I believe Black folks, in particular, should have more open conversations about colorism.
However, one of my biggest pet peeves with the entire colorism debate is the framing. More specifically, how most public conversations on the issue tend to only address colorism and its effect on Black women.
Of course, colorism is not only a Black woman’s problem. It isn’t just about hair textures and skin tones and adequacy issues. It’s not just about Black women feeling they are too dark to be valued and too light to feel Black enough. It is not all in women’s heads nor is it our cross to bear alone. Instead, it is an issue that affects all of us. And that includes the brothers too.
And yet, it is rare to hear or read anything about how the brothers relate to their own, or to each other’s, skin tones. This is one of the reasons I appreciate Georgetown University sociology professor Michael Eric Dyson’s latest essay, which is entitled, “The Color Line: Stephen Curry’s prominence resurfaces issues of colorism among blacks.”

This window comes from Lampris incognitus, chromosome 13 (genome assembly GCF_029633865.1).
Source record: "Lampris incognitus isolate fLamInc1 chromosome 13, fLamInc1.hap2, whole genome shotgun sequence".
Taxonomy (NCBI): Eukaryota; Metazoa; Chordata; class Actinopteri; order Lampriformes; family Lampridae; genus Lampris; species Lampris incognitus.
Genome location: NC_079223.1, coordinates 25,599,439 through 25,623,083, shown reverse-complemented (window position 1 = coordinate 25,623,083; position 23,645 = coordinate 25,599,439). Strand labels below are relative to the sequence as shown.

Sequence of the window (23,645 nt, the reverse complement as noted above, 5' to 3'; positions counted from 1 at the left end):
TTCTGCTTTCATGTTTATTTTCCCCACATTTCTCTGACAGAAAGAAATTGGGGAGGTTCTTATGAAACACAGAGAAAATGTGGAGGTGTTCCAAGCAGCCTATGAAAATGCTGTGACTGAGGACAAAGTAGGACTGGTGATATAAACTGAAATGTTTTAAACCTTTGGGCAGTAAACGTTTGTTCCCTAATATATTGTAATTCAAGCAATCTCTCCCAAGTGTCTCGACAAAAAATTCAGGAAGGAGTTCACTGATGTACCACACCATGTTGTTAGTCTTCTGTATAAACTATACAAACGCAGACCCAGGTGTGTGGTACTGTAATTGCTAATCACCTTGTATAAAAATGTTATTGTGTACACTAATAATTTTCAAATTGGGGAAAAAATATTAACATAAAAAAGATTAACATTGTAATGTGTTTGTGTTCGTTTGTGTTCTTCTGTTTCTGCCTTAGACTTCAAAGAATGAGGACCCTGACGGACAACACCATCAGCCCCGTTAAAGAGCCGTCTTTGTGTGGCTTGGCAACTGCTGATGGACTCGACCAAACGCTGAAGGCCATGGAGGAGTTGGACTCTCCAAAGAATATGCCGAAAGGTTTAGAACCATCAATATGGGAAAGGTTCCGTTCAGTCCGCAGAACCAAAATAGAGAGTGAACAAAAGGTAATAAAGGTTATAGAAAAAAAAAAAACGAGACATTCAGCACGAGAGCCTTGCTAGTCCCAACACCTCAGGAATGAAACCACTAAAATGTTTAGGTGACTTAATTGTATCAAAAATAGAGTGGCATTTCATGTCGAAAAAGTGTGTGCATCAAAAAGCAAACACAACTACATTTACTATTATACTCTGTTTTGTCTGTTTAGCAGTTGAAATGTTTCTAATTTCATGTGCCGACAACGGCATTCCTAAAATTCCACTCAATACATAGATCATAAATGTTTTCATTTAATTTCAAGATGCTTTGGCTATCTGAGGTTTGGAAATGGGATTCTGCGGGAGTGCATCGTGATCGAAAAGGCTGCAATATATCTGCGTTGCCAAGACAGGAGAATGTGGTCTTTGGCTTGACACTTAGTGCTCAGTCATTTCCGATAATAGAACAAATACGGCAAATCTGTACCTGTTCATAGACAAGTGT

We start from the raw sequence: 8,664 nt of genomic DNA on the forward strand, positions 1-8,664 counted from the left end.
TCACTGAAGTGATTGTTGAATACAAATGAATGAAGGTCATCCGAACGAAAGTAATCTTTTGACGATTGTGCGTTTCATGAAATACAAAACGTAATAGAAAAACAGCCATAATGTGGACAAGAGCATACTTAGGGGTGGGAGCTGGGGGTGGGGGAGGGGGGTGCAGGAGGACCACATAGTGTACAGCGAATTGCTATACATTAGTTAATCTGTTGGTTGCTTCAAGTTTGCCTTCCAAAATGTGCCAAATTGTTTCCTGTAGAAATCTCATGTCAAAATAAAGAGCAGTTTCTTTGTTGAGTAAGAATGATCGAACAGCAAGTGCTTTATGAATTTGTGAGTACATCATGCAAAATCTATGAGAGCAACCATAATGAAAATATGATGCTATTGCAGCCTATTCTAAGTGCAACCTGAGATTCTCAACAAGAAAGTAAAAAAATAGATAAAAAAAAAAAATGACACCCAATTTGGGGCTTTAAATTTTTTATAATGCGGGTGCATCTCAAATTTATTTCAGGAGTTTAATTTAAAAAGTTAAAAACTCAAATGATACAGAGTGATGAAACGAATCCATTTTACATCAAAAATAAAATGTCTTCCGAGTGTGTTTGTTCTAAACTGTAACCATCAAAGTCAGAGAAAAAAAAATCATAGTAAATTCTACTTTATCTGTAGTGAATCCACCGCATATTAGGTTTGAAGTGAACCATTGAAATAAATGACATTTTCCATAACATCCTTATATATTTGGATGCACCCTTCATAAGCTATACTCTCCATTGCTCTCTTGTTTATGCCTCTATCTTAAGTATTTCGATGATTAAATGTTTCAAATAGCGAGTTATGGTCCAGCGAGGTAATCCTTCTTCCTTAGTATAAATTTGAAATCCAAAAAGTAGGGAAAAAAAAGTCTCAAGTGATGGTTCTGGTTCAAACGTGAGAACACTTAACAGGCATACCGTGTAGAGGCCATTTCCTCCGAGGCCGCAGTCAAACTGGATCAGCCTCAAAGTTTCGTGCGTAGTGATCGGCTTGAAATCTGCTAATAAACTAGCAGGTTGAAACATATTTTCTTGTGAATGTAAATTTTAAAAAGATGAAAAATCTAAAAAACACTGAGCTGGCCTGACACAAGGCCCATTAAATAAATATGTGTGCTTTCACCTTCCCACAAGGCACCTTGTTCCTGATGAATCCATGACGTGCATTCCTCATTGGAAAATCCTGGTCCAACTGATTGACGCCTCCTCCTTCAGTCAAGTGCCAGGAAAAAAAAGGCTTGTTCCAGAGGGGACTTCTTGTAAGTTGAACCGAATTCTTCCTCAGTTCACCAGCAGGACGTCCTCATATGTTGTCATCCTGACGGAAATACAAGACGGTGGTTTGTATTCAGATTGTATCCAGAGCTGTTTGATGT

Well, I should say that I sort of appreciate it.
As the title suggests, this essay tries to make Curry’s light skin tone an issue among all blacks. Dyson even managed to tie Beyoncé and Lil’ Kim into his discussion that is largely about Curry. However, if we read between the lines, it is clear that all of us are not the primary focus here. For one, the article appears on Undefeated, which is generally a sports site. And who is the primary audience of sporting news and opinion pieces? The menfolk.
And secondly, women are fans of the Golden State Warrior MVP player. I’ll just leave it at that.
But aside from the topic’s questionable framing, I am here for it. I too have noticed the subtle shade being thrown at Curry among men. I see the light-skinned jokes on social media. And I personally know of Black men who don’t mess with him as a player simply because he is light skinned.
These sort of instigations do not exist in a bubble. They are very much examples of how brothers are active players in colorism just as much as the sisters. In short, some have no problems accepting and loving redbone women, but will object in a minute to a redbone man.
And as Dyson noted: